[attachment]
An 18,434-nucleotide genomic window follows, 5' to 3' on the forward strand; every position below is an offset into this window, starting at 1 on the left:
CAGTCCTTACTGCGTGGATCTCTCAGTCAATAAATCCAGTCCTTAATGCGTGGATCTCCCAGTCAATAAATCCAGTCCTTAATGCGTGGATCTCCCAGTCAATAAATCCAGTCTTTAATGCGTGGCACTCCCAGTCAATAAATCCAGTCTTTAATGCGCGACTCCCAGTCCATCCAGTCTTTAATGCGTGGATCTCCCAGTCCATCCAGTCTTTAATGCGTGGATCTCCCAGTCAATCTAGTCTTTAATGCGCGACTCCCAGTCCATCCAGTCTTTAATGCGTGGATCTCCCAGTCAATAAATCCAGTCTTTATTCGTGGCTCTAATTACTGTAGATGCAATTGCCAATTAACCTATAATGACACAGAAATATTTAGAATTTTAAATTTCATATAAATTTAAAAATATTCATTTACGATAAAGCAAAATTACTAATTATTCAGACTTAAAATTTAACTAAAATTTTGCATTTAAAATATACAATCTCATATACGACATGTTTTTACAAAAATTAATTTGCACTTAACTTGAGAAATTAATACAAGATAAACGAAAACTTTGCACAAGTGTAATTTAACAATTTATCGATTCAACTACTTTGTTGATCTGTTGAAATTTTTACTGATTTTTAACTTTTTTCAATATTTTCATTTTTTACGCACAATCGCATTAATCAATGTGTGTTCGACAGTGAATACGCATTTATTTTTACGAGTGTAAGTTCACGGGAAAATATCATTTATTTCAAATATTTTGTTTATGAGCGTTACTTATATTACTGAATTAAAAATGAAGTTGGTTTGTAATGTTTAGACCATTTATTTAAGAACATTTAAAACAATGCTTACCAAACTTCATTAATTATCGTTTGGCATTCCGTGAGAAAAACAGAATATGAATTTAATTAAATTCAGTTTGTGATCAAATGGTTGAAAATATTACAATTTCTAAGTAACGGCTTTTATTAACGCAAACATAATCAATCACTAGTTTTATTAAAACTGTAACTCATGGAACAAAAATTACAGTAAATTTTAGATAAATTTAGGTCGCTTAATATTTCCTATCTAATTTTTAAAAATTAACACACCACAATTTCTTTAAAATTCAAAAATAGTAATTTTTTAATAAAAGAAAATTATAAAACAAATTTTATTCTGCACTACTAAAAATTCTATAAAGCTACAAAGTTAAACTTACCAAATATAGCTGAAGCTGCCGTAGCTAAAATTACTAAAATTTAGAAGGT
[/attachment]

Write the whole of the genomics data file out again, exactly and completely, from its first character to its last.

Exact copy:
An 18,434-nucleotide genomic window follows, 5' to 3' on the forward strand; every position below is an offset into this window, starting at 1 on the left:
CAGTCCTTACTGCGTGGATCTCTCAGTCAATAAATCCAGTCCTTAATGCGTGGATCTCCCAGTCAATAAATCCAGTCCTTAATGCGTGGATCTCCCAGTCAATAAATCCAGTCTTTAATGCGTGGCACTCCCAGTCAATAAATCCAGTCTTTAATGCGCGACTCCCAGTCCATCCAGTCTTTAATGCGTGGATCTCCCAGTCCATCCAGTCTTTAATGCGTGGATCTCCCAGTCAATCTAGTCTTTAATGCGCGACTCCCAGTCCATCCAGTCTTTAATGCGTGGATCTCCCAGTCAATAAATCCAGTCTTTATTCGTGGCTCTAATTACTGTAGATGCAATTGCCAATTAACCTATAATGACACAGAAATATTTAGAATTTTAAATTTCATATAAATTTAAAAATATTCATTTACGATAAAGCAAAATTACTAATTATTCAGACTTAAAATTTAACTAAAATTTTGCATTTAAAATATACAATCTCATATACGACATGTTTTTACAAAAATTAATTTGCACTTAACTTGAGAAATTAATACAAGATAAACGAAAACTTTGCACAAGTGTAATTTAACAATTTATCGATTCAACTACTTTGTTGATCTGTTGAAATTTTTACTGATTTTTAACTTTTTTCAATATTTTCATTTTTTACGCACAATCGCATTAATCAATGTGTGTTCGACAGTGAATACGCATTTATTTTTACGAGTGTAAGTTCACGGGAAAATATCATTTATTTCAAATATTTTGTTTATGAGCGTTACTTATATTACTGAATTAAAAATGAAGTTGGTTTGTAATGTTTAGACCATTTATTTAAGAACATTTAAAACAATGCTTACCAAACTTCATTAATTATCGTTTGGCATTCCGTGAGAAAAACAGAATATGAATTTAATTAAATTCAGTTTGTGATCAAATGGTTGAAAATATTACAATTTCTAAGTAACGGCTTTTATTAACGCAAACATAATCAATCACTAGTTTTATTAAAACTGTAACTCATGGAACAAAAATTACAGTAAATTTTAGATAAATTTAGGTCGCTTAATATTTCCTATCTAATTTTTAAAAATTAACACACCACAATTTCTTTAAAATTCAAAAATAGTAATTTTTTAATAAAAGAAAATTATAAAACAAATTTTATTCTGCACTACTAAAAATTCTATAAAGCTACAAAGTTAAACTTACCAAATATAGCTGAAGCTGCCGTAGCTAAAATTACTAAAATTTAGAAGGT